Olav Scholte, Strategic Alliances and Public & Government Affairs at Signify Middle East, commented: “Do we want to live with all these electro-magnetic waves around us or do we prefer to get rid of all of those? When we have WiFi, we don’t have just one network, we have a lot of networks. LiFi is just data coming through light.”
Riding on the LED upgrade wave
The other big factor that is influencing LiFi adoption is LED lighting. In its current form, LiFi requires an LED to transmit. While most LEDs are not LiFi-enabled, requiring an appropriate chipset to be built in to the luminaire (light fitting), there is of course a huge amount of momentum in the changeover from traditional lights to LEDs. Some estimates say there are as many as 14 billion light points in the world being replaced by LEDs — which LiFi proponents say is a huge opportunity to ensure that those new LED luminaires can play a dual role in providing network coverage as well. Professor Harold Haas of the University of Edinburgh, one of the pioneers in LiFi, has said that potentially every LED lightbulb could become part of a LiFi network.
By deploying luminaires equipped with LiFi, and connected through Power over Ethernet (PoE) to the network, building owners or operators could potentially eliminate the need for a separate WiFi infrastructure to deliver connectivity to an office, store or mall. At a city or municipality level, light poles that are being converted to LEDs can potentially have LiFi built in, creating a high-speed data network at street level, free from RF or spectrum issues.
There is already uptake of this form of light communications, albeit in its one-directional format, usually referred to as Visible Light Communications (VLC). VLC is being used to broadcast information one way, in use cases such as tourism or retail, and because signals can be received by the camera on a smartphone, the cost of deployment is attractive. As towns and cities upgrade to LED street lighting, LiFi companies are advising that it makes sense to ensure that the street lighting can be adapted for LiFi or VLC in future.
Benjamine Azoulay, CEO of Oledcomm, explained: “Generally the companies that are moving from conventional lighting to LED are today also considering implementing VLC at the same time, because for $10-15 per luminaire, you can add VLC, so the additional cost is really affordable. We see more and more big retailers adopting it.”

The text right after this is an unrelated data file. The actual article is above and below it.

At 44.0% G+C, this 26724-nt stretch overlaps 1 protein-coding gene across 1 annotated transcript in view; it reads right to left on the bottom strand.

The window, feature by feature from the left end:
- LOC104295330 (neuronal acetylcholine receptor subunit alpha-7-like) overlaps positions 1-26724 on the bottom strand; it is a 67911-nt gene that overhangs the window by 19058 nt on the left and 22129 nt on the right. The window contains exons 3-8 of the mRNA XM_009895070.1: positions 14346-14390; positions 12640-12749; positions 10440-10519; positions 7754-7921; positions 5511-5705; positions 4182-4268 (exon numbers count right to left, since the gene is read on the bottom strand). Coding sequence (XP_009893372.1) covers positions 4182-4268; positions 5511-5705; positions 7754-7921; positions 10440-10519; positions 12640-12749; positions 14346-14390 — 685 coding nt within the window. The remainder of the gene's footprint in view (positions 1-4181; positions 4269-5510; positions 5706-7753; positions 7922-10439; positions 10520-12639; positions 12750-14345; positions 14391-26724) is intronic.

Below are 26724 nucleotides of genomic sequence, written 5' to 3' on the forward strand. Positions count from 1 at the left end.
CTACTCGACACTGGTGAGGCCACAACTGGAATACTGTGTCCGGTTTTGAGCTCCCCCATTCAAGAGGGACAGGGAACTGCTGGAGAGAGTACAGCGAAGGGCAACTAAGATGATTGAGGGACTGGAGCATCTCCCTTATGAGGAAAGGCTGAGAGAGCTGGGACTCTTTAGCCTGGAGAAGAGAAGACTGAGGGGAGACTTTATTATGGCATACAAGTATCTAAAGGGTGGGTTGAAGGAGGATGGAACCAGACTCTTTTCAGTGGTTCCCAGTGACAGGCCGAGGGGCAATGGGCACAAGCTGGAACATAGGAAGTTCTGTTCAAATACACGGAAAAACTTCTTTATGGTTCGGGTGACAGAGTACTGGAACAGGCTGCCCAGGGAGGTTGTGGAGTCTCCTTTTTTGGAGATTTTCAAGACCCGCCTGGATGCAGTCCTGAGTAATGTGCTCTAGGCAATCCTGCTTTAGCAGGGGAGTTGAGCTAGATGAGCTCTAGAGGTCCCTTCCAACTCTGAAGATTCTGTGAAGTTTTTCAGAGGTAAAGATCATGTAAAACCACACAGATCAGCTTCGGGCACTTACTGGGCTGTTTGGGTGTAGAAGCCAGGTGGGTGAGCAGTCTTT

There are reservations about the technology, however. Gartner analysts Nick Jones and Bill Ray warned in a research note last year that there are a number of factors which meant they could only recommend it for pilot projects where LiFi has a specific use case advantage that WiFi or cellular cannot deliver, until at least 2020.
Gartner quotes lack of clarity on patents and standards, an immature market, and complex and expensive deployments that require specialised access point hardware to get the high bandwidths promised, as restricting factors, along with a lack of end devices that are natively enabled for LiFi.
Azoulay said that these issues are being addressed, although he suggests that at the moment LiFi is somewhat ‘flying under the radar’ while the telco and networking giants are busy with 5G.
The industry is organising, with entities like the ewly-formed Light Communications Alliance attracting membership from some of the leading names in communication vendors and operators.
The technology has also undergone high-end technical testing for disaster resilience, in tests conducted in the US last year by Verizon, Nokia and Aegex Technologies among others. LiFi’s use in rescue communications and emergency response is particularly interesting in environments where RF frequency is not suitable, such as where there is risk of explosion. The testing, which tried LiFi in a simulated subway accident, showed the technology performed well even in adverse conditions.
There are some commercial LiFi solutions on offer, although devices like smartphones and laptops with native LiFi have yet to emerge.
Pure LiFi, another LiFi specialist vendor, has demonstrated a standard HP laptop with embedded LiFi, at Mobile World Congress in February. In the absence of widespread adoption of this sort of embedded technology, however, OledComms LiFi still requires a laptop dongle, while Lucibel’s solutions use a USB key.
Prices are coming down — the OledComm LiFiMax set up of a single AP and dongle is available for $1,000, although Azoulay expects that price to fall as much as threefold in 12 months.
Azoulay added that the publication of the IEEE’s 802.11bd standard, which will cover LiFi, and is expected in 2020 or 2021, will likely kick-off a wider roll out of LiFi ready devices.
“We are still waiting for the standards to be published, the 802.11bd, before seeing the first smartphones and laptops being embedded with LiFi… this dongle is still an obstacle to massive penetration of the market, so for the moment the use cases are very specific,” he said. “We expect the first milestone will be in two years.”
Lighting up the city